2013-14 Season Review – Barcelona

Unable to cap the season in style, this campaign Barcelona personified transition, with Tata Martino not the right man to propel La Blaugrana onto newfound success in the wake of the Pep Guardiola golden era.

Lionel Messi, normally a figure from which Barcelona draws creativity and inspiration, was a shadow of himself despite managing a fruitful tally of 28 League goals. His body language was downbeat, as the pressure continued upon both the Argentine and his compatriot Coach.

New boy Neymar was unable to consistently impress nor shoulder a portion of the expectation, while the system employed by Martino neither got the best out of Messi, nor recognised him as Barca’s most important cog.

Alexis Sanchez and Pedro chipped in with a combined 34 League strikes as Martino’s attacking 4-3-3 allowed for the Barca wide men newfound importance. However, this wasn’t the Barcelona of old, or one pioneering a revolutionary philosophy for global admiration.

Testament to the quality of the playing squad, Barcelona headed into the final day of La Liga with a more than realistic opportunity to lift the title. Unable to break down the dug-in lines of Atletico Madrid, who also stood staunchly in their way during the Champions League knockout stages, the unlikely Primera dream faded away.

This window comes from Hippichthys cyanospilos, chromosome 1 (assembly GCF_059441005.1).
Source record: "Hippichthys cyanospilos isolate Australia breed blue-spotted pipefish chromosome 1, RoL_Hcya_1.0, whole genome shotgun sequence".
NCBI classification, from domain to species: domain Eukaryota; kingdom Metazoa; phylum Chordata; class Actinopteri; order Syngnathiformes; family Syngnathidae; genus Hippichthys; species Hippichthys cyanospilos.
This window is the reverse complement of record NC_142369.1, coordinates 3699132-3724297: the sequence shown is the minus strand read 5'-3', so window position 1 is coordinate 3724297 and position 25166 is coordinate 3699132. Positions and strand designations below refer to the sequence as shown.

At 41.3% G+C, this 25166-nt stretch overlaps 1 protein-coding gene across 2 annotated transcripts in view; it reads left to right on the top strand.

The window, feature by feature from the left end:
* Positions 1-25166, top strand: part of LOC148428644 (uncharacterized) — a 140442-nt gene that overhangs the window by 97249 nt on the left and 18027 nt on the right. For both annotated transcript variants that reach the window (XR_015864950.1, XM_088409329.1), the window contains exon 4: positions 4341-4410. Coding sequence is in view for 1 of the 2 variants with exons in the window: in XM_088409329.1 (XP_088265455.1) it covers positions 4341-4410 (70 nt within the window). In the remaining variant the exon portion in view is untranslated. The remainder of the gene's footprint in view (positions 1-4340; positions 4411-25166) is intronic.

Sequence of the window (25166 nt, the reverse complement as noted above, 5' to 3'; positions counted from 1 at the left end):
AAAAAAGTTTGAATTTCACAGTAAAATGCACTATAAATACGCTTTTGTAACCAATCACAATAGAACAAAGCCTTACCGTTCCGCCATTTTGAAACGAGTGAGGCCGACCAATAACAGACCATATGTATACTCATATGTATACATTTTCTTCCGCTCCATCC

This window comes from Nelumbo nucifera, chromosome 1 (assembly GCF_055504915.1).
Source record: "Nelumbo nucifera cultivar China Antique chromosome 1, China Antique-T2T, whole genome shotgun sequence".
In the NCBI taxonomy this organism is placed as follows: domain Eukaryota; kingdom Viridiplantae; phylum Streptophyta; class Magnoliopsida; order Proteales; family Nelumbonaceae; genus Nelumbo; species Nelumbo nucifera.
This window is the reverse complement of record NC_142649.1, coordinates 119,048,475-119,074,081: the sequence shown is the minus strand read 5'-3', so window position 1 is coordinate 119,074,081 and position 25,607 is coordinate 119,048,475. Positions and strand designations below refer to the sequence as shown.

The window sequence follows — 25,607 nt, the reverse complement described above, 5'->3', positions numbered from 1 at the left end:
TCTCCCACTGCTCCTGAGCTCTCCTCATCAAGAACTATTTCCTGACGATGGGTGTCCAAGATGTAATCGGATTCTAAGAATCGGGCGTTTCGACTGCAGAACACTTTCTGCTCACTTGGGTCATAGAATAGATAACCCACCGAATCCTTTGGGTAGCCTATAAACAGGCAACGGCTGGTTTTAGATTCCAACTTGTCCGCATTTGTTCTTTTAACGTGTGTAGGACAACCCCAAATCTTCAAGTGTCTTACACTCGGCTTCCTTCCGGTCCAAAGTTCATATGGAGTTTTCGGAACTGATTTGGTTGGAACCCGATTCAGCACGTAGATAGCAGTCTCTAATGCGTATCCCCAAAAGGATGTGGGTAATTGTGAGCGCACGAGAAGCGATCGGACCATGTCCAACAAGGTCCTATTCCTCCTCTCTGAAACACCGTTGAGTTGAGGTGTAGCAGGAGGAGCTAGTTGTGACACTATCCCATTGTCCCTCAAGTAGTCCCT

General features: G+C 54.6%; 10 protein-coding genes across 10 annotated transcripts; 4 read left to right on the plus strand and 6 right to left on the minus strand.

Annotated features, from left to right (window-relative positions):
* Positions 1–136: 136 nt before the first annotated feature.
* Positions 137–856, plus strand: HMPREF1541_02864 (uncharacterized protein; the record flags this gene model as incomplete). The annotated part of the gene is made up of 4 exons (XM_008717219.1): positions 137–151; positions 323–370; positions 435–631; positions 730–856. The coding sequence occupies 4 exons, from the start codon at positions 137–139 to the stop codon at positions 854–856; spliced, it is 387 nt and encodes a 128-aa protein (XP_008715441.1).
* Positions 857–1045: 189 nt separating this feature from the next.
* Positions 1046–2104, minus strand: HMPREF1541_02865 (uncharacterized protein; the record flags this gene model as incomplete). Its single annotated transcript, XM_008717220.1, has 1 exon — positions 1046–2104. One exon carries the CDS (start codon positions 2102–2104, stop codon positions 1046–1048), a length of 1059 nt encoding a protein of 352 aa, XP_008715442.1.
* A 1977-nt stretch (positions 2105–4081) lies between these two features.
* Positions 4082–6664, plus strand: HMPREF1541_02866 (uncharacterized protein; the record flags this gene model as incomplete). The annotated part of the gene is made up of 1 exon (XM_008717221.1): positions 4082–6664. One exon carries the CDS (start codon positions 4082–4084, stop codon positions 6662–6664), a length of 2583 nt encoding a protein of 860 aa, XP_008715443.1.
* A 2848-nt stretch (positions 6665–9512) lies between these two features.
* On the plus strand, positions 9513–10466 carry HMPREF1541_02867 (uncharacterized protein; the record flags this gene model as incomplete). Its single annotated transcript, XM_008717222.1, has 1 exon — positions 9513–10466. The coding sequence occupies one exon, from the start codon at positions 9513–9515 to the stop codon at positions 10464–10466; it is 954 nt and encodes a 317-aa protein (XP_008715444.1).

This time, rather than a Diego Ribas thunderbolt, a Diego Godin header whistled into the back of the net to deny the Catalans a solitary trophy. The Camp Nou trophy cabinet is rarely devoid of silverware and so the club will dip into the transfer market and rejuvenate an aging squad.

Newly named Coach Luis Enrique has quite a task on his hands, though his challenge has become slightly easier with the renewal of Messi’s contract. The bare minimum expectations for the ex-Celta Vigo boss will be to coast through the Champions League group stage, much akin to this season, while making Barcelona a force to contend with for both Real Madrid and Atltico.

Marc-Andre Ter Stegen has already been brought to Camp Nou in place of Victor Valdes, while Croatian wonderkid Alen Halilovic promises much in midfield. Both Rafinha and Gerard Deulofeu have showed glimpses of real quality whilst on loan, meaning that Enrique will have plenty of youth and vibrancy to call upon next season to try and wean dependence from the deep-lying influence of Xavi Hernandez.

A season of slight imperfection for Barca, with boardroom grumblings the backdrop – a Diego missile saw them prematurely depart from the Champions League, a Gareth Bale sprint ended their domestic Cup hopes and Atletico’s sheer obduracy saw the Camp Nou crowd applaud the surprise La Liga champions off the Catalan turf.

Thwarted twice by the unstoppable contribution of the individual, Barca were stumped at the final hurdle by a stronger collective.